Fogy or FOGO?

Amongst the British public, apparently, FOMO (Fear Of Missing Out) has been replaced by FOGO (Fear of Going Out). Little by little they have been easing the restrictions that kept us locked down for months. In the past few days there has been quite a rush to ease this and ease that. Basically, now, almost everything is open, almost everybody can go almost anywhere and almost nobody understands where they can go, how close to anybody else they can stand, whether they can get on an aeroplane, when they need to wear a mask, etc etc. Basically, nobody has the energy to untangle it all, so they are just doing what they think.

I suppose I’m one of those Old, or New, Fogos.  Technically shielding – the strictest of all the lockdowns – will be suspended from August the first. Which means it might be reapplied if everyone starts dying again – as no doubt they will – but possibly on a regional ‘whack-a-mole’ basis, as the PM puts it. Meanwhile I could in theory now “bubble” with – I forget how many friends, relatives or households, whether outdoors or indoors, whether two metres apart or one. Since I have actually no friends, relatives or households within “bubbling” distance, and since I wouldn’t be “bubbling” even if hypothetical Loved Ones were to ask me to – I don’t really need to have memorised the details.

I have decided I’m Not Going Out until such time as there is a vaccine and I, and everyone else has had one. I can’t see how the situation has changed. The virus is still there, un-mutated, un-modified etc, and I still have my “underlying health condition”. I thought about it and decided I would rather die of the “underlying, etc, etc” than this virus, since the virus I have at least something of a choice about. I don’t want to go into hospital and be unconscious and gasping on some awful machine for weeks. I’d rather fade away gently, over years, and at a totally unpredictable rate. Besides, the cats require their two-legged Tin Opener. They have given me a stern talking to – Cats Come First, Mummy.

I have decided to live in the 1950s for a bit. I found a set of six “Miss Reads” on eBay, and they arrived from Cornwall this morning. There are hundreds (well, slight exaggeration – an awful lot) of Miss Read’s chronicling the uneventful life of two villages and a village schoolmistress. I remember them from years back. Comfort Reading. I intend to gradually munch my way through Miss Read, one second-hand paperback at a time – yet another pointless-but-pleasurable project. I have taped up a list on one of the kitchen cupboards, and am crossing them off as I go, to avoid duplicate purchases.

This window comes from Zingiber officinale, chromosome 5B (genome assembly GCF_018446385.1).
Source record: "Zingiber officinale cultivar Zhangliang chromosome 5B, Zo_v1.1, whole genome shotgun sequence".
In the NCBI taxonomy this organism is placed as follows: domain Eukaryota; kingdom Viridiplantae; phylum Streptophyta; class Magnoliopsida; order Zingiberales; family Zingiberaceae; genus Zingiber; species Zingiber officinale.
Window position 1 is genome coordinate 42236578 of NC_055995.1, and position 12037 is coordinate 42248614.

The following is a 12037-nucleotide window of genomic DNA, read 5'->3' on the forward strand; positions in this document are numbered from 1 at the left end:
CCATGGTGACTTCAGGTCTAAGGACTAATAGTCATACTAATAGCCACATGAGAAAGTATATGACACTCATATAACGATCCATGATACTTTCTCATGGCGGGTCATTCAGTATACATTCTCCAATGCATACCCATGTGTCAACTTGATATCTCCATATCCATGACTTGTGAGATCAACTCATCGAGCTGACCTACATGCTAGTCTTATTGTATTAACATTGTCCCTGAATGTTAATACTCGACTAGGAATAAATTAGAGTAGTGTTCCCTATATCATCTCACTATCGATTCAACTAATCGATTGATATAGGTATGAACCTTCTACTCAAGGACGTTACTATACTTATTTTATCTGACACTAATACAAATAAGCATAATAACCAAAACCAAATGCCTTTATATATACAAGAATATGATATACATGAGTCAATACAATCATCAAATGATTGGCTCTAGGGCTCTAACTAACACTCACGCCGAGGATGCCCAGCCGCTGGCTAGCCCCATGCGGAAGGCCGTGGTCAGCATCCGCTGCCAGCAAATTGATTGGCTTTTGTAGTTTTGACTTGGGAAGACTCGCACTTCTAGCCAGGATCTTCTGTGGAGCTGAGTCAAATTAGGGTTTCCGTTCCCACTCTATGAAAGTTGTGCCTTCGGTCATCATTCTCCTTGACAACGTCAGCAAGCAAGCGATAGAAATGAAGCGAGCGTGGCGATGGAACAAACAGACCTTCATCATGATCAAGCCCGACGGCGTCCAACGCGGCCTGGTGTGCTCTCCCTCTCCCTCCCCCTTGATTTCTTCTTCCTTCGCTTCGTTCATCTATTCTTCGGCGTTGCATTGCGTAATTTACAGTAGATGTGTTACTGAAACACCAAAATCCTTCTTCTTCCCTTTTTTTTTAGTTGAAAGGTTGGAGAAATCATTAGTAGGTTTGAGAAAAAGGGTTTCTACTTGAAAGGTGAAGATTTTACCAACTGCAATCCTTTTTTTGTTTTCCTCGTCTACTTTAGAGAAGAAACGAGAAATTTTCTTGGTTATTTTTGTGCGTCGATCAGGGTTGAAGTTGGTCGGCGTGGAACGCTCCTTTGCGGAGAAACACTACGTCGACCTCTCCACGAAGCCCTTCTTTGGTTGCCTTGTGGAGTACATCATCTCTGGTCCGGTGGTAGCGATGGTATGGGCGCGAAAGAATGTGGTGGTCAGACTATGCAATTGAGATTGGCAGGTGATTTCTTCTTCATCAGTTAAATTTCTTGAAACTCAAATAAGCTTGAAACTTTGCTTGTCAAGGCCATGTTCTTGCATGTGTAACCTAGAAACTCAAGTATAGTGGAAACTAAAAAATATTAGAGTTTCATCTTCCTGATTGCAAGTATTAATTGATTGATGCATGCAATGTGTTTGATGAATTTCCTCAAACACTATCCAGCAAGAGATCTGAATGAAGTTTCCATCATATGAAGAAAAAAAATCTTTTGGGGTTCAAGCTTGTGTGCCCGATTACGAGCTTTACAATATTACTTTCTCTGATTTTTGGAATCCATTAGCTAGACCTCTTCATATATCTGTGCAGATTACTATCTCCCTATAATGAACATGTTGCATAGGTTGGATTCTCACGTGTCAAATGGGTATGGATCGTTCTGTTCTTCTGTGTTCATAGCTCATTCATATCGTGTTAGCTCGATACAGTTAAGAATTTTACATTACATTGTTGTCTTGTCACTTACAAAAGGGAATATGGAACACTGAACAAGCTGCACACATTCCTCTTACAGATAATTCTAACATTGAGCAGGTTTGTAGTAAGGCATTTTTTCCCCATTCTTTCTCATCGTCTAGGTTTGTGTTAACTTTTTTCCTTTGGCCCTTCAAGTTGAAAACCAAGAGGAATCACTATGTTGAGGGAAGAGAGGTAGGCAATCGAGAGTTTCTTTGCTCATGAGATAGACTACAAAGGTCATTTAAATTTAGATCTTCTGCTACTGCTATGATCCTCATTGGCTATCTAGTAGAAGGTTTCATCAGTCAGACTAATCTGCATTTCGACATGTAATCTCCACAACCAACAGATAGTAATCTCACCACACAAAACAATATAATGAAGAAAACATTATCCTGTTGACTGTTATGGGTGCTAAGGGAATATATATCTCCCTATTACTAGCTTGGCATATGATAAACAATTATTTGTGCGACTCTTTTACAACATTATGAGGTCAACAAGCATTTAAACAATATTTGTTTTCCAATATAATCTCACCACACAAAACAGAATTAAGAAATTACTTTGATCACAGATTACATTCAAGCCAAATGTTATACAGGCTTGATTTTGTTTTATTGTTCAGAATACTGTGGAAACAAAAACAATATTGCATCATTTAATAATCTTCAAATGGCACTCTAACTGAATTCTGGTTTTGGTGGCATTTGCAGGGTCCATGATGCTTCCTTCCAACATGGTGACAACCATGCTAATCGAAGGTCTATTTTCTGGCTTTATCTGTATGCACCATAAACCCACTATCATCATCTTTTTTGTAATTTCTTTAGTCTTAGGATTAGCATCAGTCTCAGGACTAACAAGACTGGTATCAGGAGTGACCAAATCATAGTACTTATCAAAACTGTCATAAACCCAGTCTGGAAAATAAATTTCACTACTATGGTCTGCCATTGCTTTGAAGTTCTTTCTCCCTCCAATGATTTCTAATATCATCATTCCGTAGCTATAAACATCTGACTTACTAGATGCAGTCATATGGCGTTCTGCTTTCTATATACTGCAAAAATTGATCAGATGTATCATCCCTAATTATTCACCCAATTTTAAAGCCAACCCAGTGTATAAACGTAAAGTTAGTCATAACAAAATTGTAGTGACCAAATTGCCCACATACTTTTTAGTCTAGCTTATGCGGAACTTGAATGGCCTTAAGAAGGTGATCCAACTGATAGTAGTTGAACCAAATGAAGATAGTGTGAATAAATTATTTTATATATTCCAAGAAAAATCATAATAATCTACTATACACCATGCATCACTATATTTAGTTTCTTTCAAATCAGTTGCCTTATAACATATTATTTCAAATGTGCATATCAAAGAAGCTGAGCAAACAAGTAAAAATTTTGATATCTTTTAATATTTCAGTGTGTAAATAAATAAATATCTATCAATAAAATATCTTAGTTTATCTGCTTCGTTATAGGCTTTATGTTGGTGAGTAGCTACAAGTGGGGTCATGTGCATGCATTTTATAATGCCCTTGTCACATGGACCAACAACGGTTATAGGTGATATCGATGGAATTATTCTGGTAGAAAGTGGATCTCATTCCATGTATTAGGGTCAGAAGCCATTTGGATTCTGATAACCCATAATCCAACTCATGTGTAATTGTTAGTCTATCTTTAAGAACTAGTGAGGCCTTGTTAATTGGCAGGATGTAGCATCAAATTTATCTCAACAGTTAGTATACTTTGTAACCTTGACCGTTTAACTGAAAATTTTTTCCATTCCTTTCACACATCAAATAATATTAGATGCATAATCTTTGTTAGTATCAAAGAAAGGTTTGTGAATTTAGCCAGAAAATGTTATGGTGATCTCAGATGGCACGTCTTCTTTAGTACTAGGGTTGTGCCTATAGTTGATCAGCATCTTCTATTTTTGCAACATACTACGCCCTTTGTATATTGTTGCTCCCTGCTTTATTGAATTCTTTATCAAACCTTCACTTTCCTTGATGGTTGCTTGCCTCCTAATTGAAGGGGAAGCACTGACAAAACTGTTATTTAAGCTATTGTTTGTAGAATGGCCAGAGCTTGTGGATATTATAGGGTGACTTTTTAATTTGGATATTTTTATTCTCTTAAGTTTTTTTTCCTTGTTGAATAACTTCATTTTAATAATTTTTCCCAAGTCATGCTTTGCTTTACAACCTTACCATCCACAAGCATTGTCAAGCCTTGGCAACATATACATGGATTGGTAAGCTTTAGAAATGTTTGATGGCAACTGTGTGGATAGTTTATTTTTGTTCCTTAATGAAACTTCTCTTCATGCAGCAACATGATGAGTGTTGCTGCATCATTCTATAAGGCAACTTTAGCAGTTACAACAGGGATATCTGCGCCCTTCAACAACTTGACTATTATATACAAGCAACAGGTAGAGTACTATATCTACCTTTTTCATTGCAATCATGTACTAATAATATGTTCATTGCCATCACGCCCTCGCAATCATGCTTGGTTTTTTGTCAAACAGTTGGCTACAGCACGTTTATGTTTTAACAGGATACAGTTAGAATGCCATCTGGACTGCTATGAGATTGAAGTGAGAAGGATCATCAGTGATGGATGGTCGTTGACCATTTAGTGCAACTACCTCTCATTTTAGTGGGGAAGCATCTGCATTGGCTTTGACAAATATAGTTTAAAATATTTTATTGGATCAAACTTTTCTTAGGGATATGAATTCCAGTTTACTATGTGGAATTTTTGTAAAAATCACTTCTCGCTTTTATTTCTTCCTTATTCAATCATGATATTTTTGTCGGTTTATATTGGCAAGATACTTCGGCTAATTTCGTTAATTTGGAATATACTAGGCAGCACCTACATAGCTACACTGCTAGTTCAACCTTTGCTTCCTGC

The above is a picture of a scarf – you didn’t know that, did you? – and I have been working on it it, in between all my other half-finished and largely pointless craft projects, for weeks. It is going to be 63″ long. I am starting to use up all the odds and ends in my “stash” – or rather “stashes” since I’ve got both a wool one and a fabric one. I feel a bit silly sitting indoors in a heatwave – curtains closed against the searing heat – knitting a thick woolly scarf of enormous and unnecessary length whilst binge-watching gaelic-language portrait-painting and farmhouse cookery programmes on i-Player, but somebody’s got to do it.

Until just now I hadn’t the faintest idea what to do with the scarf, once finished. Could I sell it on eBay – use the proceeds to purchase a few more Miss Reads? I was in the middle of washing up when inspiration struck – Canadian sister. It would pad out the Christmas present, and weighing relatively little would not incur too much postage. What better place for a giant, multicoloured scarf than Canada? Or, as they say in the top half of Scotland – something that sounds like a-Hannada.

I did start trying to teach myself Scottish Gaelic before, but gave up. It was too much for me – the way the spelling, the sound and the meaning of a word were totally unrelated, and furthermore, all had a tendency to shift and mutate according to what sort of grammatical state you happened to have stumbled into. But this time I seem to have got over my fury at the un-Englishness of it all. I am delighted to learn that a rabbit is a rabad, pronounced something like – rebbich! – with lots of spit. Except when it’s a coineanaich, pronounced conyanyocccchhh. Probably.

Well, you’ve got to keep busy somehow.

Haven’t you, George?

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